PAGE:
Focus on our similarities

In concert with Mr. Nicholas Shump’s article of July 18, I’d like to offer a little story. Several years ago when my daughters were in fourth and second grades, my older daughter came home from school and asked, “What are we?” She said the  next week was ethnic day at school. I responded, “Well, we’re Americans.” That wouldn’t do. We had to “BE” something for ethnic day. I told her that her great-grandmother’s family was from Denmark. Wow! Perfect!

So we set about preparing a small presentation about Denmark. She was delighted. Her sister watched and proceeded to tell her pals that we were from Denmark. Well, not exactly. My grandmother considered herself an American. While I understand the pride many people feel in their heritage, I think we might be better off and feel more kinship with one another if we didn’t lead so often with the hyphenated foot.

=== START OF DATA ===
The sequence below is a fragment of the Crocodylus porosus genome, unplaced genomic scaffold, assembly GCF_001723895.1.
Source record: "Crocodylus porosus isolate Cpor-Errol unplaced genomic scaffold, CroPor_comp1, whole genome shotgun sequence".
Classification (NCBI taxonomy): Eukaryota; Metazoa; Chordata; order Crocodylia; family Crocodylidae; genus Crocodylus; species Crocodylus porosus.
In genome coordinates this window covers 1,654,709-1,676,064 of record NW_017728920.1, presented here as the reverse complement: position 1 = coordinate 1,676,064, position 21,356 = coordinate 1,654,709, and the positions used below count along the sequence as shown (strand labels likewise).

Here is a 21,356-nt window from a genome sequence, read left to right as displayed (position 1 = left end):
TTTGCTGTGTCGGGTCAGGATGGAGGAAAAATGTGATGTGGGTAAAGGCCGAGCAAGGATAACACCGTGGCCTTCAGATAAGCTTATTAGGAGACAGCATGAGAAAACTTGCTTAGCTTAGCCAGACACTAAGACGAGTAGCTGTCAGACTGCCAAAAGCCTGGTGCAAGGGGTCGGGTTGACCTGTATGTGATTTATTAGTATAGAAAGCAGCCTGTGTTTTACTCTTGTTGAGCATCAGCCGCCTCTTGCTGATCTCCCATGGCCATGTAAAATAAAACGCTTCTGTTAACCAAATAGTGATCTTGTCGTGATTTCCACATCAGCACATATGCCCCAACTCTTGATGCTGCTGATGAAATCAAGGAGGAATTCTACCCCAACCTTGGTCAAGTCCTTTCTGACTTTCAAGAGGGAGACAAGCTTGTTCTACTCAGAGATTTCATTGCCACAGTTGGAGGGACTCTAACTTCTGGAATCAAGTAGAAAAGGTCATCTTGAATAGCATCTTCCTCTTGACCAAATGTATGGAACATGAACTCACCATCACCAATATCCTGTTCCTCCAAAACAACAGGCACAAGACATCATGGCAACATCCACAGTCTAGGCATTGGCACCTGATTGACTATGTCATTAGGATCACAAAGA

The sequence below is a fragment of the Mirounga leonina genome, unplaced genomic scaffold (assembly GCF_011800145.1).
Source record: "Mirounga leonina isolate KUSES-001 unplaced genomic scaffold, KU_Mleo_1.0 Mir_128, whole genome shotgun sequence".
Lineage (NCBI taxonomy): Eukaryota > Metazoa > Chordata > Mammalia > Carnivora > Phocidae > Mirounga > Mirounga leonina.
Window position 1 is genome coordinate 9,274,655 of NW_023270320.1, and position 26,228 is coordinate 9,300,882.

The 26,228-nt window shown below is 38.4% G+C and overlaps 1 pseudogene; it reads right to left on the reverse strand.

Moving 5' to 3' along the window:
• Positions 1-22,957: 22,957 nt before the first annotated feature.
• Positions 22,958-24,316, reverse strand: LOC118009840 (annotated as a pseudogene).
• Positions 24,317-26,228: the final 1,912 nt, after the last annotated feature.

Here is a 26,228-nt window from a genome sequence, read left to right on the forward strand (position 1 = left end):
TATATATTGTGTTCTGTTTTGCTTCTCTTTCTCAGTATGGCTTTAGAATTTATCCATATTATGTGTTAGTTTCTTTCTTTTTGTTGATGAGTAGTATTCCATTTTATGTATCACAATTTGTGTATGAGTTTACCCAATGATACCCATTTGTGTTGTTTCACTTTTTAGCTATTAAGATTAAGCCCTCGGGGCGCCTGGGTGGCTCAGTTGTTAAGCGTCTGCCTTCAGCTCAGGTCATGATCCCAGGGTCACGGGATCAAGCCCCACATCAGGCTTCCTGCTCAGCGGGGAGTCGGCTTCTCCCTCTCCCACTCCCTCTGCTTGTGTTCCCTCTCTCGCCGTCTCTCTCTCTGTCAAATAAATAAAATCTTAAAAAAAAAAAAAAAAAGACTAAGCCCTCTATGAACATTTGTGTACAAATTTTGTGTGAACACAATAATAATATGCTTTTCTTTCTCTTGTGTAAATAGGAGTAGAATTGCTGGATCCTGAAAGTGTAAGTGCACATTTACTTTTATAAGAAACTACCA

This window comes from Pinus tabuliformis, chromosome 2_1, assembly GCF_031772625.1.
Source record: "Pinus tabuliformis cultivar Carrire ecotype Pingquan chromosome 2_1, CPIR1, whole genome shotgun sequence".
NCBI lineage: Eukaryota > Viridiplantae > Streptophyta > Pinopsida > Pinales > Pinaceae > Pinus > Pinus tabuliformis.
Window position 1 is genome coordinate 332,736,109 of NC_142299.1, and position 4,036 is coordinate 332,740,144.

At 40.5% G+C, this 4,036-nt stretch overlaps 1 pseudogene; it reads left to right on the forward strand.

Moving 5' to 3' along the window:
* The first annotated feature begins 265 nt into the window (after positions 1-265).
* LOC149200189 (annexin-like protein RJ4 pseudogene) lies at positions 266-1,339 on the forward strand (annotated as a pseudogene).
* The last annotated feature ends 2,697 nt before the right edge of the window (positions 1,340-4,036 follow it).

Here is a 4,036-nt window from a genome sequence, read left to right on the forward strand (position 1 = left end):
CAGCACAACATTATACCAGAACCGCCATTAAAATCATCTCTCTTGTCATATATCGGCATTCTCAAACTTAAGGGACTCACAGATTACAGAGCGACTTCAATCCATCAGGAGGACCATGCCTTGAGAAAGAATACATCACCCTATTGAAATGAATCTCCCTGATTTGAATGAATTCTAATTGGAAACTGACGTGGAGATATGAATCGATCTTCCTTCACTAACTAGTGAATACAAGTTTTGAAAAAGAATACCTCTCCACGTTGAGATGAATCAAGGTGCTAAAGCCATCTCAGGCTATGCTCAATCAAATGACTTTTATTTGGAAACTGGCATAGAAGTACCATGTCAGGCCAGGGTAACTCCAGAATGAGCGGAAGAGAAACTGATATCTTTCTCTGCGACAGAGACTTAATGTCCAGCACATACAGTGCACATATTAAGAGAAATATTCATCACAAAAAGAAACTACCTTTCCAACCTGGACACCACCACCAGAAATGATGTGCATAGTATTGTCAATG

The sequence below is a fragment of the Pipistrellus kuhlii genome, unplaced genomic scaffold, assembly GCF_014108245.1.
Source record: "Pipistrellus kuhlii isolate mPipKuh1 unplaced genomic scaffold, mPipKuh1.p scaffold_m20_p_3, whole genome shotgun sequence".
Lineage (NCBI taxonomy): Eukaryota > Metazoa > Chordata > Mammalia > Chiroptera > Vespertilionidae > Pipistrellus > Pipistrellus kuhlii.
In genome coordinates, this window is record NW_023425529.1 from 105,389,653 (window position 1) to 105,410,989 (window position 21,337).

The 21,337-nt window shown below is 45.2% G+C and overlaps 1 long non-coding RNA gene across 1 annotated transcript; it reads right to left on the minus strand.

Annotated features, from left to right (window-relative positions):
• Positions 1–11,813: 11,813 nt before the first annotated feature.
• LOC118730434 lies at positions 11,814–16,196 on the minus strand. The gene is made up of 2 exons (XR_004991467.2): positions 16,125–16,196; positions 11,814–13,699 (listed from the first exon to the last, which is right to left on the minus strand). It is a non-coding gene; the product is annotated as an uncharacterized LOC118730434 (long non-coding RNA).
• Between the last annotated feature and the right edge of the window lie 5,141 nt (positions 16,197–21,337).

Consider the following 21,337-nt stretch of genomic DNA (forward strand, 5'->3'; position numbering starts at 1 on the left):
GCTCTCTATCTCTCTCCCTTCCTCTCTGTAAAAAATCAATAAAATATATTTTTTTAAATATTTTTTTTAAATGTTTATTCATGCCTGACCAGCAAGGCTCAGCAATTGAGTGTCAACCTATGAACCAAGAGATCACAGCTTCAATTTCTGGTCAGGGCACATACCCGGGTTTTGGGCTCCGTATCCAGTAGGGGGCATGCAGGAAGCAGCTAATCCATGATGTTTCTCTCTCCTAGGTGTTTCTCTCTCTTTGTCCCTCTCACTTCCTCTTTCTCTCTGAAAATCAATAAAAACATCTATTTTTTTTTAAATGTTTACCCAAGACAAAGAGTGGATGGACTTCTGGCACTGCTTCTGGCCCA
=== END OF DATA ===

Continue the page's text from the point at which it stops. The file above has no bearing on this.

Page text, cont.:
I know that America now refers to itself as more of a salad bowl than a melting pot, but our country may fall to pieces without the coherence of American kinship. I try to look at everyone, thinking: “These are my people; these are my fellow humans.” Not only are we “in the same boat” in the U.S., but we’re sailing through space on the same fragile planet, and we might be better off if we could focus on our common ground, our similarities, instead of our differences so much. It might help keep us from a focus on diversity which, if not kept in perspective, can lead to divisiveness.

Mary Ann Wittman, Topeka